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How to get 6yo DD to not be in awe of classmate....

(105 Posts)
KrispyKremes Wed 20-Mar-19 09:16:40

DD is in Y1.

I don't know if it happens in all classes, but, there's another girl in the class who seems to have somehow convinced the rest of them she is the best thing ever.

I think it's because she comes across very confident and is very bossy.

Yesterday she really upset one of the girls (was proud to hear how kind my DD was and cheered up the sad girl. But DD still saying things to me like "Emma let me sit next to her in assembly yesterday" "Emma says I'm one of her BFFs" then the next day crying because Emma likes my DD but she isn't a 'main BFF' like Olivia is etc etc.

Talking to other mums all the girls seem to just want to do anything to make this kid like them.

GGrrrrr.

I had a chat yesterday how proud I was DD was so kind. And that being kind is the most important thing. She was upset becasue Emma said she is fancy and DD isn't. And I replied "you are fancy, but what's more important being fancy or being kind?" and DD agreed being kind is. But I just know she'll be back in there now and they'll all be treating the 'popular' kid like she's the queen and be trying to win her affections.

She isn't a bad child. I guess this is the dynamic that's happened. So I'm never going to insult the girl to my DD. But is there a way i can make DD see she's just another kid in the class, not the leader etc?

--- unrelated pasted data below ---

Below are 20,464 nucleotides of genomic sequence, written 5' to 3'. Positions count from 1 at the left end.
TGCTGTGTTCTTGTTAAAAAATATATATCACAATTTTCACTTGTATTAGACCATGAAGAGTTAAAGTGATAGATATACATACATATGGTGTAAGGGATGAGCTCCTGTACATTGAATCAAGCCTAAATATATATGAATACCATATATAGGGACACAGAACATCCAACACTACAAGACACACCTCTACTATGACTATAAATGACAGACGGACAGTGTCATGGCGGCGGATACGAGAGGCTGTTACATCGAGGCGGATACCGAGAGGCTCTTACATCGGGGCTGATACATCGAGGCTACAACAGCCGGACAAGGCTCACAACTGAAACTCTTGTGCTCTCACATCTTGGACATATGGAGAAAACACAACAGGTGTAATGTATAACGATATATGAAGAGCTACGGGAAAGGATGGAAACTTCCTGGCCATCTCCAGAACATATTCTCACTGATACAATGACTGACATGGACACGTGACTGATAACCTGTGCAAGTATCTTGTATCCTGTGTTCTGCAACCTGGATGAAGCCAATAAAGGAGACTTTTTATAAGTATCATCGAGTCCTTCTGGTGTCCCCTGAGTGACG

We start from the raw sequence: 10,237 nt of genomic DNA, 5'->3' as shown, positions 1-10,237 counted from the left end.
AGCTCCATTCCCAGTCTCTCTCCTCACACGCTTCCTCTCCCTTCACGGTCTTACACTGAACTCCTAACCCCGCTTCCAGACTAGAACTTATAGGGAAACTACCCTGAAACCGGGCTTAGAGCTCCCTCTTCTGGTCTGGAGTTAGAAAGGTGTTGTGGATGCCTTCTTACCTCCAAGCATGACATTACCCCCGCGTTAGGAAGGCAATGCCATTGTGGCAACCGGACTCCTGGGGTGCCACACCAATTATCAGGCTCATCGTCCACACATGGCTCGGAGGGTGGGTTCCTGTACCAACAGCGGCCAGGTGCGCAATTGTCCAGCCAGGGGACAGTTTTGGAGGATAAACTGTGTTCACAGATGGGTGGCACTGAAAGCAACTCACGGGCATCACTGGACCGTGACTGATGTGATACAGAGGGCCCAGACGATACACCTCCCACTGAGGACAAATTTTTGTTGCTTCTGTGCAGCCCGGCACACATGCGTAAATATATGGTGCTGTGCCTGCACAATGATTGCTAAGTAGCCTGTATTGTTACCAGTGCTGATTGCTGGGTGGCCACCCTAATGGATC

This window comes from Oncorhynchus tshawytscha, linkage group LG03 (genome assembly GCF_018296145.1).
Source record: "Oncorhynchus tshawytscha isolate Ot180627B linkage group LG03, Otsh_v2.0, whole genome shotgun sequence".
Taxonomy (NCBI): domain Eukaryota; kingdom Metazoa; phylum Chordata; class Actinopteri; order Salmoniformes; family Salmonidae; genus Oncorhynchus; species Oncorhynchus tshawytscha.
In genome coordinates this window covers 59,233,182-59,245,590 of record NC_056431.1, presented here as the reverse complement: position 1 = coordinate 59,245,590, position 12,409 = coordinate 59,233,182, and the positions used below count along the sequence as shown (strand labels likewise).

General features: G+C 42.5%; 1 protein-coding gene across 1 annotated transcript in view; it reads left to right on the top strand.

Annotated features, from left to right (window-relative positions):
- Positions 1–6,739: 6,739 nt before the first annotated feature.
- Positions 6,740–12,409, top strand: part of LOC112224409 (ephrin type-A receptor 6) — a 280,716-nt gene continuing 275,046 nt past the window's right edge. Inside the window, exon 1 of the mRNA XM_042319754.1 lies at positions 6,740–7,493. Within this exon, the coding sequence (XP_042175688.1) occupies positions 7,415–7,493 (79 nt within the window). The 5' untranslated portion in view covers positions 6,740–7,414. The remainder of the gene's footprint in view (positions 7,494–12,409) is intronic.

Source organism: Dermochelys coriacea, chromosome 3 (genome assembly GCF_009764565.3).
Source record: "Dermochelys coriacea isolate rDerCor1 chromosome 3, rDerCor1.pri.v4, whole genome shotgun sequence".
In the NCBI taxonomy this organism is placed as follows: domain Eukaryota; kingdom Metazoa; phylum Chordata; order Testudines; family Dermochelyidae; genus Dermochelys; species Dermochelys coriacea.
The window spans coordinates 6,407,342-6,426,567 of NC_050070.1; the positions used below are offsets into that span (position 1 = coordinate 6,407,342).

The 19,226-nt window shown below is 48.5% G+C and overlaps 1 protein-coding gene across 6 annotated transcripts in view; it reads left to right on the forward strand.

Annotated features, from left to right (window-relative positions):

SoyDora Wed 20-Mar-19 09:18:52

Watching with interest as there is a girl like this in DD1’s class! DD is a friendly, sociable little thing with plenty of friends but they all seem to idolise this one girl, and DD will say things like ‘x let me play with her today’. I’m struggling with how to talk to her about it too!

Tawdrylocalbrouhaha Wed 20-Mar-19 09:19:43

There's always been a girl like that in every class.

But what does "fancy" mean in this context?!

SoyDora Wed 20-Mar-19 09:21:41

What complicates it a bit in our case is that x is the daughter of one of my best friends!

Whereareyouspot Wed 20-Mar-19 09:22:49

As an aside, can we please stop insisting to girls that being ‘kind’ is the main aim in life

It is actually a huge fault of women to constantly try and be ‘kind’ to their own detriment

She should be encouraged to reflect on and be aware of how her actions effect others and through this see that the strong girl is actually using her behaviour to make others feel sad or left out. That is thus not actually good behaviour and not something your DD should seek to get approval for.

So shine a light on how this girl actually makes others feel and how true friends let us be and don’t play with our emotions

But leave out the be kind mantra.

Harebellsies Wed 20-Mar-19 09:23:37

I think you are right to work on this, because this topic comes up all through childhood and adolescence and also adulthood. Girl crushes of admiration are fine but not when they encourage self loathing. I think key is to strengthen her own self love, by singing her “Just the way you are” by Bruno Mars and spsnding time with ber and highlighting that everyone is different but lovely in their own way. And also steering her away from friendships that are unhealthy, finding other friends that have a different focus. I personally think that being a Groupie to the popular kids can cause unhappiness for life.